Since democratic reforms began in Burma, political observers and pundits in the country have struggled to determine who are the genuine reformists and remaining hardliners in the ruling party and government.
But now, after three years, things are finally becoming clear. It appears the political situation has reverted to a more familiar black and white, as key officials begin to show willingness to cheat during the political race ahead of the 2015 elections.
Perhaps this clarity is for the better.
This week, Tin Aye, a former general and now chairman of Burma’s Union Election Commission, said that the involvement of the army in Burmese politics is necessary to prevent a military coup. “The military MPs make up 25 percent of Parliament. To be clear, we have them because we don’t want a coup. The military is in Parliament not because of power, but for negotiation,” he said.
He added to his condescending view that the military will leave politics “only when democratic standards are high in the country.” Unsurprisingly, the perception that Burmese people do not deserve to have democracy is still widely held among the former military leaders.
Tin Aye was a lieutenant-general and top ranking leader of the former State Peace and Development Council and a protégé of ex-junta chief Snr-Gen Than Shwe. He is also close to the current President Thein Sein.
The general turned national election commission chairman addressed the issue of the 2015 elections—which is supposed to Burma’s first democratic elections in 25 years. He assured reporters, “For the 2015 election, I promise it will be systematically free and fair.”
Tin Aye, however, then went on say he wants to hold a national election in “disciplined democracy style,” a term used by the army to describe its intention to tightly control the pace of Burma’s democratic transition.
His election commission, he said, will only allow politicians to campaign in their own constituencies, a move that will significantly affect opposition leader Aung San Suu Kyi and her National League for Democracy (NLD) party.
The hugely popular leader has been touring the country in recent months, rallying people to support her call for amendments to the military-drafted 2008 Constitution and shoring up popular support for her party.
The NLD won a landslide victory during the by-elections in 2012, when the party contested seats in 44 of 45 constituencies up for grabs. Before the election, Suu Kyi traveled to those townships and campaigned on behalf of her party members, who then won 43 of the 44 seats.
The idea behind Tin Aye’s new measure is simple: To break the leg of a rival ahead of the marathon—that is, the 2015 national election.
That’s how the ruling Union Solidarity and Development Party (USDP) also won the rigged election in 2010; there was no one else running against them. After the election, former dictator Than Shwe handed over power to USDP candidate Thein Sein, who formed a nominally-civilian government.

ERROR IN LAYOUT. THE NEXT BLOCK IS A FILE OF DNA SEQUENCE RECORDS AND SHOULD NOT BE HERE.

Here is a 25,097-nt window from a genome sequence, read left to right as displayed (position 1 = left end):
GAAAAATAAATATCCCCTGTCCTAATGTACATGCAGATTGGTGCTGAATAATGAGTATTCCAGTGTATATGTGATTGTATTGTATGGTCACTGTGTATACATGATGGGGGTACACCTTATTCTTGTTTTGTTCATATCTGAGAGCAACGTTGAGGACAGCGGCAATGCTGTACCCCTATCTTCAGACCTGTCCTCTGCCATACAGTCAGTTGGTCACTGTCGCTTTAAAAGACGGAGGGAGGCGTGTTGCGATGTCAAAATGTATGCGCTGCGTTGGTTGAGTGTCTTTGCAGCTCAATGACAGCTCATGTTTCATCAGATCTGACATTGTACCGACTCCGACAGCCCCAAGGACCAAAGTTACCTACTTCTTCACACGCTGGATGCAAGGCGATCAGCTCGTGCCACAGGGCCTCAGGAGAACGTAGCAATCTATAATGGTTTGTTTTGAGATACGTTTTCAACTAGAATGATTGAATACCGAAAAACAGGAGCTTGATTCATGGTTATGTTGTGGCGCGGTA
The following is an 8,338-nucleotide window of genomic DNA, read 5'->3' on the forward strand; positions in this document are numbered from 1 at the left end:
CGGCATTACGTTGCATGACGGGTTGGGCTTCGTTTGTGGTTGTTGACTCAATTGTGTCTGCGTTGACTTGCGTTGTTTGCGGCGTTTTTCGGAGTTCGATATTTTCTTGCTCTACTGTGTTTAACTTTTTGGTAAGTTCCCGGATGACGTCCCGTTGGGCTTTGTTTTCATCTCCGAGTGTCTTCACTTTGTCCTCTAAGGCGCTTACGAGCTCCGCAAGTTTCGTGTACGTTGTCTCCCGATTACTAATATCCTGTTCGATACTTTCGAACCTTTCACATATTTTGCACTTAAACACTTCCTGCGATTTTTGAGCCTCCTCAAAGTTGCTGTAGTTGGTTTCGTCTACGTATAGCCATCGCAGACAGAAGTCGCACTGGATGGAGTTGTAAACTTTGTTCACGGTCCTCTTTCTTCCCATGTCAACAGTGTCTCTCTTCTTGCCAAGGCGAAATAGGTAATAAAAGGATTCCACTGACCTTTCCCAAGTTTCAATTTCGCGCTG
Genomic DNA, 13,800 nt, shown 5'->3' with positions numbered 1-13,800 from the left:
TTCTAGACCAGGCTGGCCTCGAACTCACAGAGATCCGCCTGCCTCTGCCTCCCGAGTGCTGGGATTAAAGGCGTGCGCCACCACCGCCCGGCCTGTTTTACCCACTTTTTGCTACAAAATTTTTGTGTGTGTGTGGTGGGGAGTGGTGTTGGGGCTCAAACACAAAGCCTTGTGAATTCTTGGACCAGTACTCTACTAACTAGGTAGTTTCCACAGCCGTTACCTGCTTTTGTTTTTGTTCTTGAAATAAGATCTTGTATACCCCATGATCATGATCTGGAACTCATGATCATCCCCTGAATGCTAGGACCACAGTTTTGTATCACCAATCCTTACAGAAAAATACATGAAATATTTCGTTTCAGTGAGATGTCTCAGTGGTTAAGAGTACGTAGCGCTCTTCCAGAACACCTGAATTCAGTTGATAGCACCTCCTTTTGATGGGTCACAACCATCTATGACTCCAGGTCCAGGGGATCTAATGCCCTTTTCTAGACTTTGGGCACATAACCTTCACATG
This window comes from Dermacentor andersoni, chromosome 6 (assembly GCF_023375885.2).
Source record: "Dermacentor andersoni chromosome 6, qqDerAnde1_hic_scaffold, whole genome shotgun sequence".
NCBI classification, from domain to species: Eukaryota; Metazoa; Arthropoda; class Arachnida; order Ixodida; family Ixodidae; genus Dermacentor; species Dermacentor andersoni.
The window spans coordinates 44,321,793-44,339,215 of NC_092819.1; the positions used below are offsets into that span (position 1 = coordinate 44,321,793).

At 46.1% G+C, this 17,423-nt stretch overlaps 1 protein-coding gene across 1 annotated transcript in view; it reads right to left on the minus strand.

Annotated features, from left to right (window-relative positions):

Tin Aye himself won a seat in the Lower House of Parliament, representing Mandalay Division’s Tada-U Township as a member of the USDP. Conveniently, President Thein Sein nominated him as chairman of the election commission in 2011—so all is set up for a repeat of the 2010 elections.
As if his announcement wasn’t enough to indicate his disdain for the Burmese voters, the election commission chairman went on to remark that the NLD campaign for the 2012 by-elections—which were praised United States and the European Union—resembled an unruly public demonstration.
NLD rallies that year that saw thousands of people in NLD T-shirts come out to show their support, often waving the party’s flag to welcome Suu Kyi in the first exercise in free democratic campaigning in more than two decades.
Yet Tin Aye saw these events differently. “Those campaigns were so free that they looked rather like the ’88 uprising revisited,” he said, referring to the 1988 pro-democracy uprising against the dictatorship of Gen. Ne Win, which was brutally crushed by the Burma Army.
With his remarks, the former general in charge of overseeing the all-important 2015 elections has shown his true colors.
If he doesn’t want to hold the national elections, it is better that he simply asks the military to take over power and shut the country’s democratic process down again. But if he wants all political leaders to play fair, he shouldn’t put crippling restrictions on the opposition.
Tin Aye’s remarks are a telling sign of this government’s insincerity towards the democratic reforms, in spite of all the praise that the international community has heaped on President Thein Sein and his cabinet.
Tin Aye’s planned measure and crude remarks are not the only steps this government has taken to tip the political balance in their favor.
It is suspected that the violence against Muslims and certain international aid groups working Burma’s conflict zones are engineered by some powerful elements in the establishment.
Thein Sein recently proposed asking Parliament to consider approving the interfaith marriage law, which would restrict women from marrying those with other beliefs. These campaigns are designed to pave way for security forces and army to play a key role ahead of the elections, as well as to garner support from radical Buddhist clergy and Buddhist nationalists.
The message that Tin Aye has sent is clear: the political game will not be played fair, they will seek to injure a rival ahead of the game—cowards.